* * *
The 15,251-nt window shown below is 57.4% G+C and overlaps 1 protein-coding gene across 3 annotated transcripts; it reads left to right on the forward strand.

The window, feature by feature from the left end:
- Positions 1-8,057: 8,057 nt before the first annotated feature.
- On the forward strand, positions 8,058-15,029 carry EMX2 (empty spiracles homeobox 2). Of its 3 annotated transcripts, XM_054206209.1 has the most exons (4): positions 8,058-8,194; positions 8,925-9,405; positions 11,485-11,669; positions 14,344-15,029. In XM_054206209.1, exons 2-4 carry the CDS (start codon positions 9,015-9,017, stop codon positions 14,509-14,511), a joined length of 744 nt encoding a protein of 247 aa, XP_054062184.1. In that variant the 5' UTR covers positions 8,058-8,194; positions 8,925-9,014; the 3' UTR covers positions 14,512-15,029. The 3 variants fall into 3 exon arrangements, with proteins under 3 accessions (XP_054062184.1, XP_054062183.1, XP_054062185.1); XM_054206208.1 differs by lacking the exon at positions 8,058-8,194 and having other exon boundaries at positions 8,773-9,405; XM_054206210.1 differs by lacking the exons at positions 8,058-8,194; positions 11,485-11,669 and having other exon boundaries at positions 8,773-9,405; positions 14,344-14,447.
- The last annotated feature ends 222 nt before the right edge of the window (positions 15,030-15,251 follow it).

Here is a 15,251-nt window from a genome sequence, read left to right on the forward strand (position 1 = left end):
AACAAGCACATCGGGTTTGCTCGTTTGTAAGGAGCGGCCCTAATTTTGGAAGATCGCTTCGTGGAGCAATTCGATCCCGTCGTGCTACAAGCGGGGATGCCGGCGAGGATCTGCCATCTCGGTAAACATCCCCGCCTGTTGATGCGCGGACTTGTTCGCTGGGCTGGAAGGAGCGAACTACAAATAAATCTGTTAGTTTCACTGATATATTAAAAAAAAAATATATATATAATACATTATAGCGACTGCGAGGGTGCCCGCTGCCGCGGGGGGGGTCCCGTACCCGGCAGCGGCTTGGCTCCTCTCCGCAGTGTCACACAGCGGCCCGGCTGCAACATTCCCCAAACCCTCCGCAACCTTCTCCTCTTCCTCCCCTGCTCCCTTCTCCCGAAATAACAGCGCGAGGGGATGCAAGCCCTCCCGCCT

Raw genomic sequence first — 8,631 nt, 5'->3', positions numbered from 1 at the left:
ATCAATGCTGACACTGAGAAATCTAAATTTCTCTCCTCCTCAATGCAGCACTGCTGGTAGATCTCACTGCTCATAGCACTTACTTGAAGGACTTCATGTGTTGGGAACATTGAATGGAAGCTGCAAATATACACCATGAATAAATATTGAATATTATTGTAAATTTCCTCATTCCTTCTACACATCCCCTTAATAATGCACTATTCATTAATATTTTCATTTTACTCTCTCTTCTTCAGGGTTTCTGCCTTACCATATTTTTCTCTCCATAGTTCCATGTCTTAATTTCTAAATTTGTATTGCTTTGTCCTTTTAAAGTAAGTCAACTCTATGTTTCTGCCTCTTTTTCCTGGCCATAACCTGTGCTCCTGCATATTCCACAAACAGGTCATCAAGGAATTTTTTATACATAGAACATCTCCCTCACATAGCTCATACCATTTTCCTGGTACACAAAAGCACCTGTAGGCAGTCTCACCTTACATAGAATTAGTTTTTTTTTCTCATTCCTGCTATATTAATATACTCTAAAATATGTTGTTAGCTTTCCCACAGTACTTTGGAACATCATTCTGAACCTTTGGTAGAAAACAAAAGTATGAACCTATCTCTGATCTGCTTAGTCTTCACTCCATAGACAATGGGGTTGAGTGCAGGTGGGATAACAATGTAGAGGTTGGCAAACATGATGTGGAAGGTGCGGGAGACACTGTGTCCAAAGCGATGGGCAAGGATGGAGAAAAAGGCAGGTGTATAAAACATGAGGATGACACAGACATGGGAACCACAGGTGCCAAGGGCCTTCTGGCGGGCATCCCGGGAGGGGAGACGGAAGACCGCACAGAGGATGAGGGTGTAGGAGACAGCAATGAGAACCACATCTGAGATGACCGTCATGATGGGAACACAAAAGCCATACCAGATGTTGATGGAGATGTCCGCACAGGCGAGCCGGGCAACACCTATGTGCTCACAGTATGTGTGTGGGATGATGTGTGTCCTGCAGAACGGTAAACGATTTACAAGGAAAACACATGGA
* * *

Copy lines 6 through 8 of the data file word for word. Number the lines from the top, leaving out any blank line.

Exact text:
Here is a 15,251-nt window from a genome sequence, read left to right on the forward strand (position 1 = left end):
AACAAGCACATCGGGTTTGCTCGTTTGTAAGGAGCGGCCCTAATTTTGGAAGATCGCTTCGTGGAGCAATTCGATCCCGTCGTGCTACAAGCGGGGATGCCGGCGAGGATCTGCCATCTCGGTAAACATCCCCGCCTGTTGATGCGCGGACTTGTTCGCTGGGCTGGAAGGAGCGAACTACAAATAAATCTGTTAGTTTCACTGATATATTAAAAAAAAAATATATATATAATACATTATAGCGACTGCGAGGGTGCCCGCTGCCGCGGGGGGGGTCCCGTACCCGGCAGCGGCTTGGCTCCTCTCCGCAGTGTCACACAGCGGCCCGGCTGCAACATTCCCCAAACCCTCCGCAACCTTCTCCTCTTCCTCCCCTGCTCCCTTCTCCCGAAATAACAGCGCGAGGGGATGCAAGCCCTCCCGCCT

Raw genomic sequence first — 8,631 nt, 5'->3', positions numbered from 1 at the left: